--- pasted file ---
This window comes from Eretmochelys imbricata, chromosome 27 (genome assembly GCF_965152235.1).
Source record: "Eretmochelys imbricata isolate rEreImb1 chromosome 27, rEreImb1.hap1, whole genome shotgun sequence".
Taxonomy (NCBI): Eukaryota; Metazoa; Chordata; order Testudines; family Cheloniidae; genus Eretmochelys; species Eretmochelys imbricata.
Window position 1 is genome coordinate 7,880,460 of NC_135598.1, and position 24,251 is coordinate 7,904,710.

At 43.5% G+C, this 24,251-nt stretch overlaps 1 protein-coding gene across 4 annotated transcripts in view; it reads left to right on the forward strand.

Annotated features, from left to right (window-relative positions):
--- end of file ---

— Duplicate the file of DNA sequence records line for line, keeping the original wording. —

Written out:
This window comes from Eretmochelys imbricata, chromosome 27 (genome assembly GCF_965152235.1).
Source record: "Eretmochelys imbricata isolate rEreImb1 chromosome 27, rEreImb1.hap1, whole genome shotgun sequence".
Taxonomy (NCBI): Eukaryota; Metazoa; Chordata; order Testudines; family Cheloniidae; genus Eretmochelys; species Eretmochelys imbricata.
Window position 1 is genome coordinate 7,880,460 of NC_135598.1, and position 24,251 is coordinate 7,904,710.

At 43.5% G+C, this 24,251-nt stretch overlaps 1 protein-coding gene across 4 annotated transcripts in view; it reads left to right on the forward strand.

Annotated features, from left to right (window-relative positions):